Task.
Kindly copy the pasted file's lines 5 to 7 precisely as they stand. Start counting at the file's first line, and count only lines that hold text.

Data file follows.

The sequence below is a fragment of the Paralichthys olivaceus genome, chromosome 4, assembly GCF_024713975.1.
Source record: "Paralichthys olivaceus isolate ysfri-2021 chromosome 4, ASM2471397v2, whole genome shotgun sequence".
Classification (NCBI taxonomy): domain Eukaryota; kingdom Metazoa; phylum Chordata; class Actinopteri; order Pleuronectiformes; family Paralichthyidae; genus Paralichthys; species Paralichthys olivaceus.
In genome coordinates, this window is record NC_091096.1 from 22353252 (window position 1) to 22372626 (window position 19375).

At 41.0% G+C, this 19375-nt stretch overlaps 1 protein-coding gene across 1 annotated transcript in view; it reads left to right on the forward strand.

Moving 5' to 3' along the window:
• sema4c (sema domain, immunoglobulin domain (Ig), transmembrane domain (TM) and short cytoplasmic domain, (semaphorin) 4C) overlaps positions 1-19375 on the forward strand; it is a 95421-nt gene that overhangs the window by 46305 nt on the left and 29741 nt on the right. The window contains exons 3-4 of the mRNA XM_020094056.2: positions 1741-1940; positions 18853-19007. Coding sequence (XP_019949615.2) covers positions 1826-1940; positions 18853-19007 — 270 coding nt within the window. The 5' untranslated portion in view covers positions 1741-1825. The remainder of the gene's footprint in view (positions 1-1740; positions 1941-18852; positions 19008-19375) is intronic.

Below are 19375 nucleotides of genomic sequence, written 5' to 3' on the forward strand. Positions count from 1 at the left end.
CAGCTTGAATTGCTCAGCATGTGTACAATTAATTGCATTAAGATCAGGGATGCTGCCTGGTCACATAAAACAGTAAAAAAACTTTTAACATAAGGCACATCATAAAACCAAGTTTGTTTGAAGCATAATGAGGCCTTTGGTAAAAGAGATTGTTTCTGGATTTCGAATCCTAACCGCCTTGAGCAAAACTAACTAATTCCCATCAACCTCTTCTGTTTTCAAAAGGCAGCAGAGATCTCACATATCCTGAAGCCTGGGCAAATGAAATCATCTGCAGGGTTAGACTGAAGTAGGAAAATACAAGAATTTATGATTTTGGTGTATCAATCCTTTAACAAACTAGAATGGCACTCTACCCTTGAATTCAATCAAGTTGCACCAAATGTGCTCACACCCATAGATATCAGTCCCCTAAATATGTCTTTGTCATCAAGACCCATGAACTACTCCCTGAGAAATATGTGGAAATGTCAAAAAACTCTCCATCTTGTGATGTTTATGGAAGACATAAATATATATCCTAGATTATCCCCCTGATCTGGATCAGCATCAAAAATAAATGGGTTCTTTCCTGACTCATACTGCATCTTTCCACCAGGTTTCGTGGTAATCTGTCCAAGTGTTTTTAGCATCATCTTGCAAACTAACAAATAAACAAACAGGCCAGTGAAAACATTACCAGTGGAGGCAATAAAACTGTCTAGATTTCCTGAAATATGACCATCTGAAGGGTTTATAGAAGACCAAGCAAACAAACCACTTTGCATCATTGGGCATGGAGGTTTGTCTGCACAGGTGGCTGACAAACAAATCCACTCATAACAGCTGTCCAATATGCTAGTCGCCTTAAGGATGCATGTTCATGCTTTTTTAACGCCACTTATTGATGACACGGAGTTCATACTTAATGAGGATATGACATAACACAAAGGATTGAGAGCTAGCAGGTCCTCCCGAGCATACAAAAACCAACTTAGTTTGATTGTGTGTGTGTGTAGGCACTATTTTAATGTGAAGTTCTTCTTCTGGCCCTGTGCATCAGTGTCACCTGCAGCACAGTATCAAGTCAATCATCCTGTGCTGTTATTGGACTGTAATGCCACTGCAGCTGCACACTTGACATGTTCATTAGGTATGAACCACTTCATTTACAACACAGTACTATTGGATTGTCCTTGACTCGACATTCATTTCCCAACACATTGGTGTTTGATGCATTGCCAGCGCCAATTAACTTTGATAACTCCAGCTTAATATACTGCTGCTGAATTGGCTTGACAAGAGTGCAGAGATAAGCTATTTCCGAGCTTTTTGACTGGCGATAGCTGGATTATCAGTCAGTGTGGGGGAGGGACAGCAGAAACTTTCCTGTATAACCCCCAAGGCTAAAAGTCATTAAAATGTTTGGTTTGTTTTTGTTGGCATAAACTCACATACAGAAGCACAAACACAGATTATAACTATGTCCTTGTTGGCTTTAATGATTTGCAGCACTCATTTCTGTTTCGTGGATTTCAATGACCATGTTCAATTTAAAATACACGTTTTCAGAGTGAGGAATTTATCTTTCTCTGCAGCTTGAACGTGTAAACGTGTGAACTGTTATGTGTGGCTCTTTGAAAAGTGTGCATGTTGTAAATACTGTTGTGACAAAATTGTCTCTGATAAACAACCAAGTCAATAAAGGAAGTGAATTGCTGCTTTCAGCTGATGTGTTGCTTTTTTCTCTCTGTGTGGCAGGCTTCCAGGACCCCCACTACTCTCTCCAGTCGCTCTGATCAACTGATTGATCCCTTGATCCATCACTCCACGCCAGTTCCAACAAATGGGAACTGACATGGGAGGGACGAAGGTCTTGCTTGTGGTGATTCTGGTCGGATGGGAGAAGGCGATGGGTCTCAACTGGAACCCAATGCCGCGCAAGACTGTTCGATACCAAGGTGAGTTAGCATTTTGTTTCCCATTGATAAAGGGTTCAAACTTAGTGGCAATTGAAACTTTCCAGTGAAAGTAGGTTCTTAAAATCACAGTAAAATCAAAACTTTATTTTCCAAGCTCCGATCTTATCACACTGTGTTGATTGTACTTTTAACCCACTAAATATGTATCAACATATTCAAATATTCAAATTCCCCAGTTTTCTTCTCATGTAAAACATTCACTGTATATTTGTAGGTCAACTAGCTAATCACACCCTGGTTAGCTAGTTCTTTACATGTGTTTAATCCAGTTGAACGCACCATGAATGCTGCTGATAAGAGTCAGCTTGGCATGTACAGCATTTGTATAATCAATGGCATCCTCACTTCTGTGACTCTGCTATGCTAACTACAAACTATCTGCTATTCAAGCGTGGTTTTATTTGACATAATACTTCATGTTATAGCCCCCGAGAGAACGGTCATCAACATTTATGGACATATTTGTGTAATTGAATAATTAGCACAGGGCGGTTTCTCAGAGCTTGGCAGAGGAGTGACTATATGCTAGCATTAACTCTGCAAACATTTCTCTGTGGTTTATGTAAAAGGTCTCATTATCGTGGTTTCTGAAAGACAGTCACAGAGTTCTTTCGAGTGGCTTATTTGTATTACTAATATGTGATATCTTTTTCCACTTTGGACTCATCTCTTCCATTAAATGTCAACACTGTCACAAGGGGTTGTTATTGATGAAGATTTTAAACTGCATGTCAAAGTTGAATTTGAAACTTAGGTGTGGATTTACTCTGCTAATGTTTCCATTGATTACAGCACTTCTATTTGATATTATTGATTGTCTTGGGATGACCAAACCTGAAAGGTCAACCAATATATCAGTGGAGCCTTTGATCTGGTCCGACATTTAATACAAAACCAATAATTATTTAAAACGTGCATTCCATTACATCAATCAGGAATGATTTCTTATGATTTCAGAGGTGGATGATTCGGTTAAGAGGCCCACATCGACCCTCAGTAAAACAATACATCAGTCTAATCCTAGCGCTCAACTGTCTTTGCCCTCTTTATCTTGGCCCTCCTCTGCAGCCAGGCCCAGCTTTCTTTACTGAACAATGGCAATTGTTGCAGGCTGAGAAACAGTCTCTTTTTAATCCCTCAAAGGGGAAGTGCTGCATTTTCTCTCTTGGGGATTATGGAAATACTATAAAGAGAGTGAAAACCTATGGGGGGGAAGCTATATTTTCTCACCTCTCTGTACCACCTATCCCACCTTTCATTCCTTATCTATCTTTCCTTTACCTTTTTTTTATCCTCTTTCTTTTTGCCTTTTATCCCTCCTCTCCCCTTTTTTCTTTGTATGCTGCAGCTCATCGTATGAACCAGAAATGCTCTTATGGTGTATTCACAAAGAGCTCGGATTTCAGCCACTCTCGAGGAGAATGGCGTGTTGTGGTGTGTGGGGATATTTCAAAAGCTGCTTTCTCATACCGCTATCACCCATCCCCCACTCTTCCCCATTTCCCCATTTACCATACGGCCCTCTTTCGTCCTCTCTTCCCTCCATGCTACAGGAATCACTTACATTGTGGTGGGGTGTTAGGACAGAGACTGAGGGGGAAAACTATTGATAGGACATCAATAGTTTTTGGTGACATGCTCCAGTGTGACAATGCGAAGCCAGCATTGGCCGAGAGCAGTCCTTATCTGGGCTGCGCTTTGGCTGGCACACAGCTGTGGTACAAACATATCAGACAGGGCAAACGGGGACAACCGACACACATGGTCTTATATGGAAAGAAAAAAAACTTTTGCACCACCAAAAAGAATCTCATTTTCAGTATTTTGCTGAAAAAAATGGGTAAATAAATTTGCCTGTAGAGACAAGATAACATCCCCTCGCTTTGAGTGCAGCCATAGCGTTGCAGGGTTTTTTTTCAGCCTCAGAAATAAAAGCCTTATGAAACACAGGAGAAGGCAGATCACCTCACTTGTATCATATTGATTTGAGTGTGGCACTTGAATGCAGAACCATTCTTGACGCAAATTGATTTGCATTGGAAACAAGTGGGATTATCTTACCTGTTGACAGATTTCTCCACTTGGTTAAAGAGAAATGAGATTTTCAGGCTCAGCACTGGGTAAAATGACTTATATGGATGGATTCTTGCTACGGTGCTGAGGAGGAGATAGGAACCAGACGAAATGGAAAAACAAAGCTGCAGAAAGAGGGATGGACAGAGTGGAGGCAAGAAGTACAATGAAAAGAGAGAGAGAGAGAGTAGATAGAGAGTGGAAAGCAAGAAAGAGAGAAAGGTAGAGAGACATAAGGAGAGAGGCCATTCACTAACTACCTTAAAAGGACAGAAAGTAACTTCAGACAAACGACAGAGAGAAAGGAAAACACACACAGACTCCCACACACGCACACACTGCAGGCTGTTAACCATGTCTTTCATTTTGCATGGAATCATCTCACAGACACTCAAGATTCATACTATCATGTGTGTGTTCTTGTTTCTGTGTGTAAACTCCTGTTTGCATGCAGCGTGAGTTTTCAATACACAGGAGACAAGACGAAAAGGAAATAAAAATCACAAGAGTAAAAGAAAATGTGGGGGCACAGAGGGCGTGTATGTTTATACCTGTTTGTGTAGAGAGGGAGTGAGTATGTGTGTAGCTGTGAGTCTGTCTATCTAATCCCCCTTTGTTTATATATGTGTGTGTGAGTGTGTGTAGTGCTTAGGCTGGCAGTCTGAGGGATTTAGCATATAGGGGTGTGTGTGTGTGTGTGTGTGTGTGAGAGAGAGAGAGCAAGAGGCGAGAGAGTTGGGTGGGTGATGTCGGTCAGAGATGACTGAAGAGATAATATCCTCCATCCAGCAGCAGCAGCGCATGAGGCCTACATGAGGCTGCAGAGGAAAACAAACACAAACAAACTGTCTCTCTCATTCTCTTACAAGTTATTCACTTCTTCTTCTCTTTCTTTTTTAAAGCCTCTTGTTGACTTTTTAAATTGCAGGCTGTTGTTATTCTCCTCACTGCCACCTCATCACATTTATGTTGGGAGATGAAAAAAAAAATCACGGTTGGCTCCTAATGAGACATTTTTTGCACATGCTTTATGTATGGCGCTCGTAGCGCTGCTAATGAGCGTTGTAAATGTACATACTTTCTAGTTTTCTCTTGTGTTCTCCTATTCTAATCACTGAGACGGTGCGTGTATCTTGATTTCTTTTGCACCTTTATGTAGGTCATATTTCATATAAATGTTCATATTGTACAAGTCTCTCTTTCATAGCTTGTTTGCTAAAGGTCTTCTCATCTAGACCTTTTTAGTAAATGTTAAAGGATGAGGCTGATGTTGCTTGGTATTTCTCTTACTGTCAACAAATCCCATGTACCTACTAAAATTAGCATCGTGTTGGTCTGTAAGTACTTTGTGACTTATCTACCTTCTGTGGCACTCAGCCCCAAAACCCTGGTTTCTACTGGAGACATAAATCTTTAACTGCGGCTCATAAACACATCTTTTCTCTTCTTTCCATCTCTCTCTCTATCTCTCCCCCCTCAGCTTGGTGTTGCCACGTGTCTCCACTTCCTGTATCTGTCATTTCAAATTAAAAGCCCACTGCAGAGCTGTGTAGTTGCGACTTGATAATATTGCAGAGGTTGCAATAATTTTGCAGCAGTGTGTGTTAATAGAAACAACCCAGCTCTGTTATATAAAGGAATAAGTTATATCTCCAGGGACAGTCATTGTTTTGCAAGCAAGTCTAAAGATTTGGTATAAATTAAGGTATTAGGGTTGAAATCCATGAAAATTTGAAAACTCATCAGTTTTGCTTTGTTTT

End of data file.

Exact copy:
At 41.0% G+C, this 19375-nt stretch overlaps 1 protein-coding gene across 1 annotated transcript in view; it reads left to right on the forward strand.

Moving 5' to 3' along the window:
• sema4c (sema domain, immunoglobulin domain (Ig), transmembrane domain (TM) and short cytoplasmic domain, (semaphorin) 4C) overlaps positions 1-19375 on the forward strand; it is a 95421-nt gene that overhangs the window by 46305 nt on the left and 29741 nt on the right. The window contains exons 3-4 of the mRNA XM_020094056.2: positions 1741-1940; positions 18853-19007. Coding sequence (XP_019949615.2) covers positions 1826-1940; positions 18853-19007 — 270 coding nt within the window. The 5' untranslated portion in view covers positions 1741-1825. The remainder of the gene's footprint in view (positions 1-1740; positions 1941-18852; positions 19008-19375) is intronic.